The Banking Law No. 5411 ("Banking Law") and the relevant secondary legislation set forth various self-reporting mechanisms for the banks operating in Turkey. We aim to focus on whether such self-reporting becomes mandatory in cases where banks detect non-compliance within their organizations. Such self-reporting is not universal, and the requirements vary with respect to the parties that are subject to these self-reporting rules and to the matters that trigger the self-reporting requirements.

There are two main actors who are under an obligation to self-report: (1) the banks (sometimes along with the relevant members of staff), and (2) the independent auditors. While the obligation of the independent auditors is broader with regard to subject (i.e., a violation of the Banking Law or the relevant bank's articles of association triggers their self-reporting obligation), the relevant obligation with respect to the banks is stipulated for a finite and enumerated list of subjects.

Article 33 of the Banking Law stipulates that if an independent bank auditor detects any issues that may endanger the continued operation of the bank or any evidence demonstrating that the bank managers ("yöneticiler" in Turkish) have violated the Banking Law or the bank's articles of association, then the independent auditor should inform the Banking Regulation and Supervision Agency ("BRSA") accordingly. The scope of the term "manager" has been broadly envisaged in Article 3 of the Banking Law to include the heads and members of the board of directors, the auditing committee and the credit committee of a bank, the general manager, the deputy general manager, the authorized signatories, the regional managers, the branch managers and the managers of the units employed within the central head office organization (i.e., headquarters) of the bank. Accordingly, if a bank's independent auditor notices an irregularity and takes the view that a certain act triggers her obligation to inform the BRSA, this might be a disclosure point for her as a violation of the Banking Law. The obligation to notify the BRSA as per the foregoing should be considered to fall on the independent auditor, and not the bank.

Article 25 of the Banking Law shifts this reporting obligation in certain cases on to the bank (and, in the present case, the relevant staff member). It stipulates that the grounds or reasons for why a general manager and/or its deputies have left their office(s) shall be conveyed to the BRSA within 7 days of such member(s) of staff leaving their office(s).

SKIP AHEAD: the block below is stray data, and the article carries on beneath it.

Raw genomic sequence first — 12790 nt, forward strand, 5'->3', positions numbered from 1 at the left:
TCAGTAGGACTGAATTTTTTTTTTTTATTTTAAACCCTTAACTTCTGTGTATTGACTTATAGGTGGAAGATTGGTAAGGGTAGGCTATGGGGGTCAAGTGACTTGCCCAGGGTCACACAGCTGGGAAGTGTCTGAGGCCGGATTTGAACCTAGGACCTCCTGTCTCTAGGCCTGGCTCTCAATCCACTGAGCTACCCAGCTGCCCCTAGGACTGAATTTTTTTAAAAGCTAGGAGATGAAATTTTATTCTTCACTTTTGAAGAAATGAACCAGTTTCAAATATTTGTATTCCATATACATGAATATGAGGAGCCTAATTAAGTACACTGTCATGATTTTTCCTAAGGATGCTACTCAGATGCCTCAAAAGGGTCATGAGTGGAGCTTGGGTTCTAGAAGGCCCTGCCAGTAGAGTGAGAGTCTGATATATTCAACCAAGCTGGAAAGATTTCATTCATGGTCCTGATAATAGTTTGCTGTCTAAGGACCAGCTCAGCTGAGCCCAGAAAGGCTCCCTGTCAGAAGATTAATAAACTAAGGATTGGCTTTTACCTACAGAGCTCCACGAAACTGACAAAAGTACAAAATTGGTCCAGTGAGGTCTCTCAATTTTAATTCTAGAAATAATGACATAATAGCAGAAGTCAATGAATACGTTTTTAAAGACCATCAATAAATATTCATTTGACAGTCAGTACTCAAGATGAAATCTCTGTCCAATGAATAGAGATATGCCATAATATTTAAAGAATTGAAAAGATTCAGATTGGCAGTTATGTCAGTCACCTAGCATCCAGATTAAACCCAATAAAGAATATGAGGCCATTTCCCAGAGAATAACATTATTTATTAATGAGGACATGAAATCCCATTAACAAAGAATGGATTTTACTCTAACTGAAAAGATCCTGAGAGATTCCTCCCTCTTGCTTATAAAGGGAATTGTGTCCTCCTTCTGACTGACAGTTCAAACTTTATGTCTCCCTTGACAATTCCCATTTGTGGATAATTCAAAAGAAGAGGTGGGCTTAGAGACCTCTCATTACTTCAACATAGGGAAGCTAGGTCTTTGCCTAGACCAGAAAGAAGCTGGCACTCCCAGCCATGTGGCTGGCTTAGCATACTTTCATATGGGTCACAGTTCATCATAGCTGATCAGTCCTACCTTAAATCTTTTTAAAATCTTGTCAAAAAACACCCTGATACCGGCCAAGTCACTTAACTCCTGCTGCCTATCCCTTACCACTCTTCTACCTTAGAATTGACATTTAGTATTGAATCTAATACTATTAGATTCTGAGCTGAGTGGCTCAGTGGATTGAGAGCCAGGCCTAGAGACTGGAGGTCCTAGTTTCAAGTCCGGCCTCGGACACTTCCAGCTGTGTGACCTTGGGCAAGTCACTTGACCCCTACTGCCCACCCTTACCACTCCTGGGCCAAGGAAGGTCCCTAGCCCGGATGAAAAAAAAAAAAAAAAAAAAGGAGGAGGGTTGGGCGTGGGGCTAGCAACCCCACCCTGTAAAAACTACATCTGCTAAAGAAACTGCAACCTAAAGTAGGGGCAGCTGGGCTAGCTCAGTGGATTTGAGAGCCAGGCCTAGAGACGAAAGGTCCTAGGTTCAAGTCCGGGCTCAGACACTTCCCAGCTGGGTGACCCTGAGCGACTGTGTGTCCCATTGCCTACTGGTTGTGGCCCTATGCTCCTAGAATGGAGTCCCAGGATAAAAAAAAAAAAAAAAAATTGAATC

Article 26 of the same law sets forth that persons who fail to comply with the requirements set out in subparagraphs (a) (which is mainly about being solvent), (b) (which is primarily about not having a significant ownership stake in or control over banks that have been transferred to the Savings Deposit Insurance Fund), (c) (which is mainly about not having a significant ownership stake in financial institutions before they have been transferred to the Savings Deposit Insurance Fund), and (d) (which primarily concerns being subject to certain penalties set out under the Turkish Criminal Code) of Article 8, shall not be employed as a general manager, deputy general manager, or as an authorized signatory at the banks. The same article further stipulates that the banks should immediately relieve such relevant persons from these managerial positions and also remove their signatory authority.

Additionally, Article 38 of the Banking Law sets forth the requirement to submit consolidated financial reports, and the Regulation Regarding Activity Reports of Joint Stock Companies renders it mandatory that joint stock companies state in their activity reports whether they or the members of their board of directors were subject to any administrative or judiciary sanctions during the time covered by the report. Article 10(4) of the Regulation Regarding Procedures and Principles of Banks' Activity Reports to be prepared by Banks requires the banks to submit their activity reports to the BRSA within 7 days following their publications.

In summary, except for the limited number of circumstances listed above, banks are not subject to mandatory self-reporting rules with respect to cases where they detect non-compliance within their organizations.

This article was first published in Legal Insights Quarterly by ELIG, Attorneys-at-Law in December 2017. A link to the full Legal Insight Quarterly may be found here.

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